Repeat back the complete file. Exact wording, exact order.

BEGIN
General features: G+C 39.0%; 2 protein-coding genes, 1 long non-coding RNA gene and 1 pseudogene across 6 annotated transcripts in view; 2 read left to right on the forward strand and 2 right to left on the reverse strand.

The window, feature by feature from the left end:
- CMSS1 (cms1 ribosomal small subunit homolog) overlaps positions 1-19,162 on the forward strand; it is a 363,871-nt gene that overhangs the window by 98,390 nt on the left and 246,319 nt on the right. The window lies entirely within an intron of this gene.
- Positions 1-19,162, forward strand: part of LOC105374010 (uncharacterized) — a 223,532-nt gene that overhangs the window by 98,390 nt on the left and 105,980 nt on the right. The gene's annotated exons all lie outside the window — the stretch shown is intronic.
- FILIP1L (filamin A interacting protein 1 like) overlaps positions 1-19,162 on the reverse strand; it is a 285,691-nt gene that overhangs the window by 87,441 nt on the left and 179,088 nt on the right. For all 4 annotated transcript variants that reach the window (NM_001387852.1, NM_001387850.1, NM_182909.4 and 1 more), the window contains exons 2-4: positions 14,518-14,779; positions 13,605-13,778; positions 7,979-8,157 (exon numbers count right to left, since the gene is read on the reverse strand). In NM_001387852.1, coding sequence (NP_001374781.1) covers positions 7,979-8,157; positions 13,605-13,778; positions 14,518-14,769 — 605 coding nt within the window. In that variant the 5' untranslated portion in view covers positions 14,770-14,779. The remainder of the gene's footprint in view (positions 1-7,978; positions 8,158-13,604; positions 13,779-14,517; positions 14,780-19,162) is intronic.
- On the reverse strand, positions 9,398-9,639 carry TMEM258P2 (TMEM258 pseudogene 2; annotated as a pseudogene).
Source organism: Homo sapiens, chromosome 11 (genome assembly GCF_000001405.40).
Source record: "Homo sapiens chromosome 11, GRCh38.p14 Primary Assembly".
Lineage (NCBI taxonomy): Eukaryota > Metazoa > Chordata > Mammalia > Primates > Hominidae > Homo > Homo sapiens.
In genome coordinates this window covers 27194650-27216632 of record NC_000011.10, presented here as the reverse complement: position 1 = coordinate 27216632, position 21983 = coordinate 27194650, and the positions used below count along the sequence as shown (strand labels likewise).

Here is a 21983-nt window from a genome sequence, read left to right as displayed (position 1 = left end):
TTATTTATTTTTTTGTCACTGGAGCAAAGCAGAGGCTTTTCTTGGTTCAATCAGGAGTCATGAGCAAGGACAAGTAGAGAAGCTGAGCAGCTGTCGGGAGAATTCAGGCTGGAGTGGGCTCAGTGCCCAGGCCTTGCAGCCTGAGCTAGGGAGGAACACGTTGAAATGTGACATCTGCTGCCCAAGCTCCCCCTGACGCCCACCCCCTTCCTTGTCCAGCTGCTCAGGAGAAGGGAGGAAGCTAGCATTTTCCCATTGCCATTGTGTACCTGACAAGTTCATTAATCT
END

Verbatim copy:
General features: G+C 39.0%; 2 protein-coding genes, 1 long non-coding RNA gene and 1 pseudogene across 6 annotated transcripts in view; 2 read left to right on the forward strand and 2 right to left on the reverse strand.

The window, feature by feature from the left end:
- CMSS1 (cms1 ribosomal small subunit homolog) overlaps positions 1-19,162 on the forward strand; it is a 363,871-nt gene that overhangs the window by 98,390 nt on the left and 246,319 nt on the right. The window lies entirely within an intron of this gene.
- Positions 1-19,162, forward strand: part of LOC105374010 (uncharacterized) — a 223,532-nt gene that overhangs the window by 98,390 nt on the left and 105,980 nt on the right. The gene's annotated exons all lie outside the window — the stretch shown is intronic.
- FILIP1L (filamin A interacting protein 1 like) overlaps positions 1-19,162 on the reverse strand; it is a 285,691-nt gene that overhangs the window by 87,441 nt on the left and 179,088 nt on the right. For all 4 annotated transcript variants that reach the window (NM_001387852.1, NM_001387850.1, NM_182909.4 and 1 more), the window contains exons 2-4: positions 14,518-14,779; positions 13,605-13,778; positions 7,979-8,157 (exon numbers count right to left, since the gene is read on the reverse strand). In NM_001387852.1, coding sequence (NP_001374781.1) covers positions 7,979-8,157; positions 13,605-13,778; positions 14,518-14,769 — 605 coding nt within the window. In that variant the 5' untranslated portion in view covers positions 14,770-14,779. The remainder of the gene's footprint in view (positions 1-7,978; positions 8,158-13,604; positions 13,779-14,517; positions 14,780-19,162) is intronic.
- On the reverse strand, positions 9,398-9,639 carry TMEM258P2 (TMEM258 pseudogene 2; annotated as a pseudogene).
Source organism: Homo sapiens, chromosome 11 (genome assembly GCF_000001405.40).
Source record: "Homo sapiens chromosome 11, GRCh38.p14 Primary Assembly".
Lineage (NCBI taxonomy): Eukaryota > Metazoa > Chordata > Mammalia > Primates > Hominidae > Homo > Homo sapiens.
In genome coordinates this window covers 27194650-27216632 of record NC_000011.10, presented here as the reverse complement: position 1 = coordinate 27216632, position 21983 = coordinate 27194650, and the positions used below count along the sequence as shown (strand labels likewise).

Here is a 21983-nt window from a genome sequence, read left to right as displayed (position 1 = left end):
TTATTTATTTTTTTGTCACTGGAGCAAAGCAGAGGCTTTTCTTGGTTCAATCAGGAGTCATGAGCAAGGACAAGTAGAGAAGCTGAGCAGCTGTCGGGAGAATTCAGGCTGGAGTGGGCTCAGTGCCCAGGCCTTGCAGCCTGAGCTAGGGAGGAACACGTTGAAATGTGACATCTGCTGCCCAAGCTCCCCCTGACGCCCACCCCCTTCCTTGTCCAGCTGCTCAGGAGAAGGGAGGAAGCTAGCATTTTCCCATTGCCATTGTGTACCTGACAAGTTCATTAATCT